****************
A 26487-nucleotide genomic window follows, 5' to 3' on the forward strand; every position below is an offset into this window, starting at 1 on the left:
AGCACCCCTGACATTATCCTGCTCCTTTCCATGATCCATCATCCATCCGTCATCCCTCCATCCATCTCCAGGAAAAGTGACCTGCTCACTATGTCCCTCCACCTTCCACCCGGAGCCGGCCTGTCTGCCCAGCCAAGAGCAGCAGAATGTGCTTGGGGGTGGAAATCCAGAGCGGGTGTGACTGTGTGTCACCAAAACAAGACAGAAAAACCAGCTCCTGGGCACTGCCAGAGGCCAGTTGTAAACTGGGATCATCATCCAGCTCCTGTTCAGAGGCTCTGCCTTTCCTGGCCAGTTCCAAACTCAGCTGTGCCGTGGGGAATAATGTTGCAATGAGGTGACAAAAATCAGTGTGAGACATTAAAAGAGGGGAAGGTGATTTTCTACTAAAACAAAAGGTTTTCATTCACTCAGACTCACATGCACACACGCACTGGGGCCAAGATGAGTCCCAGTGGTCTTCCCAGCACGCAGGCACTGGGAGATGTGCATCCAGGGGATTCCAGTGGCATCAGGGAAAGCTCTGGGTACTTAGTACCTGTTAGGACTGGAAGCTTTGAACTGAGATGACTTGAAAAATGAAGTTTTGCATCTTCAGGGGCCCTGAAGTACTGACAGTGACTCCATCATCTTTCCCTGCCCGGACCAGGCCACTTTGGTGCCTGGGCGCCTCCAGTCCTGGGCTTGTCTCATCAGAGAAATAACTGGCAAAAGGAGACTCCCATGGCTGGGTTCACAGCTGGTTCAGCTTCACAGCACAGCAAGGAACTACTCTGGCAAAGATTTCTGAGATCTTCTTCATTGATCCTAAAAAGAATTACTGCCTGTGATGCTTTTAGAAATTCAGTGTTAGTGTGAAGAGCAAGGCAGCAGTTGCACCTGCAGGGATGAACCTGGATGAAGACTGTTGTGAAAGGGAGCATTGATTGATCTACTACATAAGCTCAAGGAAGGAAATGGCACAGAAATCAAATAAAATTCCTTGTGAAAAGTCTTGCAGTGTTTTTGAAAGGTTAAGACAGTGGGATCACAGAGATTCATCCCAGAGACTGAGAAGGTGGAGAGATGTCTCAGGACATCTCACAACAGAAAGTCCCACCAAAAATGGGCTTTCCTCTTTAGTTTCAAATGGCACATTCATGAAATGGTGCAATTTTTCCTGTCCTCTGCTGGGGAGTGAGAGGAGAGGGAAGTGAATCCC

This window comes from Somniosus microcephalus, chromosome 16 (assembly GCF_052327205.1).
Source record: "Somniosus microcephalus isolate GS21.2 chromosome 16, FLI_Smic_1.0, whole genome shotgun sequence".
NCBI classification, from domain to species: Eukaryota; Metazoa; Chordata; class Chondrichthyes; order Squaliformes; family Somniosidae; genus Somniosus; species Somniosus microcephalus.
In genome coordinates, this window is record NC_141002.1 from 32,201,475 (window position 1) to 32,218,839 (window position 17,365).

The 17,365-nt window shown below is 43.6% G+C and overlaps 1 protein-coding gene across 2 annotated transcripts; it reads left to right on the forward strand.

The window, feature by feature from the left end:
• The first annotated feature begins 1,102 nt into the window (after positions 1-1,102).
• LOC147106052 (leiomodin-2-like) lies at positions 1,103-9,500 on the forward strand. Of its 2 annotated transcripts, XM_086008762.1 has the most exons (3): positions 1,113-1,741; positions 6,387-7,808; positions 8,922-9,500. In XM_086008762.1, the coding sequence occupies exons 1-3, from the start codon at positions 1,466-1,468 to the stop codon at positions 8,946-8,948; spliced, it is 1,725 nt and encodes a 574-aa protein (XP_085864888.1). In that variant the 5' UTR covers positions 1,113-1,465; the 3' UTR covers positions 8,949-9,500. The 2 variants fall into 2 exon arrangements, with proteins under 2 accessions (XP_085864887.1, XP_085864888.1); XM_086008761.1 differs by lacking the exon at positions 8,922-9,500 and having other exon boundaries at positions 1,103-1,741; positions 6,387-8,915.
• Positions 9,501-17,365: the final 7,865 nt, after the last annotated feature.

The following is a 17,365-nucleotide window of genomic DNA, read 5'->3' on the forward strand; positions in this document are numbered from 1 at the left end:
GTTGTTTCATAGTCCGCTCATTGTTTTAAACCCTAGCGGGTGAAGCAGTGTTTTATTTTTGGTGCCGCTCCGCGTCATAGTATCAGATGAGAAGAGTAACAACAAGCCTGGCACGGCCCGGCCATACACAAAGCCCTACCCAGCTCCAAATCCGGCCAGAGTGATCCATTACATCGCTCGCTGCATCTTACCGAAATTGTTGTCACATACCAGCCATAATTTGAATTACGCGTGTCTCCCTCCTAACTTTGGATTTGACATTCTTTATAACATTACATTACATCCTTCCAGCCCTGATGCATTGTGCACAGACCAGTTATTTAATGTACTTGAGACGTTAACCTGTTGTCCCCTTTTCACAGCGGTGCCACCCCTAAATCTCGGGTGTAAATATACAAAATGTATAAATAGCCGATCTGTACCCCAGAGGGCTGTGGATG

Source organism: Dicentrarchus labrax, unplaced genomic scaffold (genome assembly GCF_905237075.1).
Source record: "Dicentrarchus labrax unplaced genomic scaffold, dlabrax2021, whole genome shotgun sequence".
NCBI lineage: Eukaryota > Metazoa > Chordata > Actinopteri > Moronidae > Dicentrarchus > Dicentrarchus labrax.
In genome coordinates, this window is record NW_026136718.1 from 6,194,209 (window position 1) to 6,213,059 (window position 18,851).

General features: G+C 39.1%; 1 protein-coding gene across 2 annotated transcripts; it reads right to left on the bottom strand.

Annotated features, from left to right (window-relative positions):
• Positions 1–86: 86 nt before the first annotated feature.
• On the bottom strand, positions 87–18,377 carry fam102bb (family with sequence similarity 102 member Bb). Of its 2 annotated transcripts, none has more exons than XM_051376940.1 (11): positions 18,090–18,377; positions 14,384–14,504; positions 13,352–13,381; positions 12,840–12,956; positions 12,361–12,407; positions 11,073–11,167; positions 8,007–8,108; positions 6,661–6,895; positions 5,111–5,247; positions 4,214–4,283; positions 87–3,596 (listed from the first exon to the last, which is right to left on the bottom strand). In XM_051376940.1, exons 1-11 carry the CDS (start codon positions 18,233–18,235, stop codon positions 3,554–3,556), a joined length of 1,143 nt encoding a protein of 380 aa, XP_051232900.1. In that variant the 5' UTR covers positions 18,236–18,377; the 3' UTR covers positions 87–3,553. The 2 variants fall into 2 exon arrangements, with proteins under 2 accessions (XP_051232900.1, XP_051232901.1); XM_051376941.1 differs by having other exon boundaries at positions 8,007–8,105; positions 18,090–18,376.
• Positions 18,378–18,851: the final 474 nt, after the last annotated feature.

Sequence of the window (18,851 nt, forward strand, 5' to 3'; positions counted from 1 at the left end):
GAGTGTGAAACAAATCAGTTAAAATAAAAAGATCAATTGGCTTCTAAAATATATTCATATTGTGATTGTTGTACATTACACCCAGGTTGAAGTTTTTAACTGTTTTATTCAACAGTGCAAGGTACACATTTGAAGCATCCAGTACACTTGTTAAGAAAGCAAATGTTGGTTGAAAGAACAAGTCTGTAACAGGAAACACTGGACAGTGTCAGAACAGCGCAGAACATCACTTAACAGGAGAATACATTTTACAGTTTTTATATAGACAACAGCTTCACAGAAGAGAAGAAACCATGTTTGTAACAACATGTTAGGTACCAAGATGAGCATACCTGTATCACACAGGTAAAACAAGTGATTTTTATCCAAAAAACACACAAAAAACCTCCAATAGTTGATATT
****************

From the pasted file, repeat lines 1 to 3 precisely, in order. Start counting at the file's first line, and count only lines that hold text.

A 26487-nucleotide genomic window follows, 5' to 3' on the forward strand; every position below is an offset into this window, starting at 1 on the left:
AGCACCCCTGACATTATCCTGCTCCTTTCCATGATCCATCATCCATCCGTCATCCCTCCATCCATCTCCAGGAAAAGTGACCTGCTCACTATGTCCCTCCACCTTCCACCCGGAGCCGGCCTGTCTGCCCAGCCAAGAGCAGCAGAATGTGCTTGGGGGTGGAAATCCAGAGCGGGTGTGACTGTGTGTCACCAAAACAAGACAGAAAAACCAGCTCCTGGGCACTGCCAGAGGCCAGTTGTAAACTGGGATCATCATCCAGCTCCTGTTCAGAGGCTCTGCCTTTCCTGGCCAGTTCCAAACTCAGCTGTGCCGTGGGGAATAATGTTGCAATGAGGTGACAAAAATCAGTGTGAGACATTAAAAGAGGGGAAGGTGATTTTCTACTAAAACAAAAGGTTTTCATTCACTCAGACTCACATGCACACACGCACTGGGGCCAAGATGAGTCCCAGTGGTCTTCCCAGCACGCAGGCACTGGGAGATGTGCATCCAGGGGATTCCAGTGGCATCAGGGAAAGCTCTGGGTACTTAGTACCTGTTAGGACTGGAAGCTTTGAACTGAGATGACTTGAAAAATGAAGTTTTGCATCTTCAGGGGCCCTGAAGTACTGACAGTGACTCCATCATCTTTCCCTGCCCGGACCAGGCCACTTTGGTGCCTGGGCGCCTCCAGTCCTGGGCTTGTCTCATCAGAGAAATAACTGGCAAAAGGAGACTCCCATGGCTGGGTTCACAGCTGGTTCAGCTTCACAGCACAGCAAGGAACTACTCTGGCAAAGATTTCTGAGATCTTCTTCATTGATCCTAAAAAGAATTACTGCCTGTGATGCTTTTAGAAATTCAGTGTTAGTGTGAAGAGCAAGGCAGCAGTTGCACCTGCAGGGATGAACCTGGATGAAGACTGTTGTGAAAGGGAGCATTGATTGATCTACTACATAAGCTCAAGGAAGGAAATGGCACAGAAATCAAATAAAATTCCTTGTGAAAAGTCTTGCAGTGTTTTTGAAAGGTTAAGACAGTGGGATCACAGAGATTCATCCCAGAGACTGAGAAGGTGGAGAGATGTCTCAGGACATCTCACAACAGAAAGTCCCACCAAAAATGGGCTTTCCTCTTTAGTTTCAAATGGCACATTCATGAAATGGTGCAATTTTTCCTGTCCTCTGCTGGGGAGTGAGAGGAGAGGGAAGTGAATCCC

This window comes from Somniosus microcephalus, chromosome 16 (assembly GCF_052327205.1).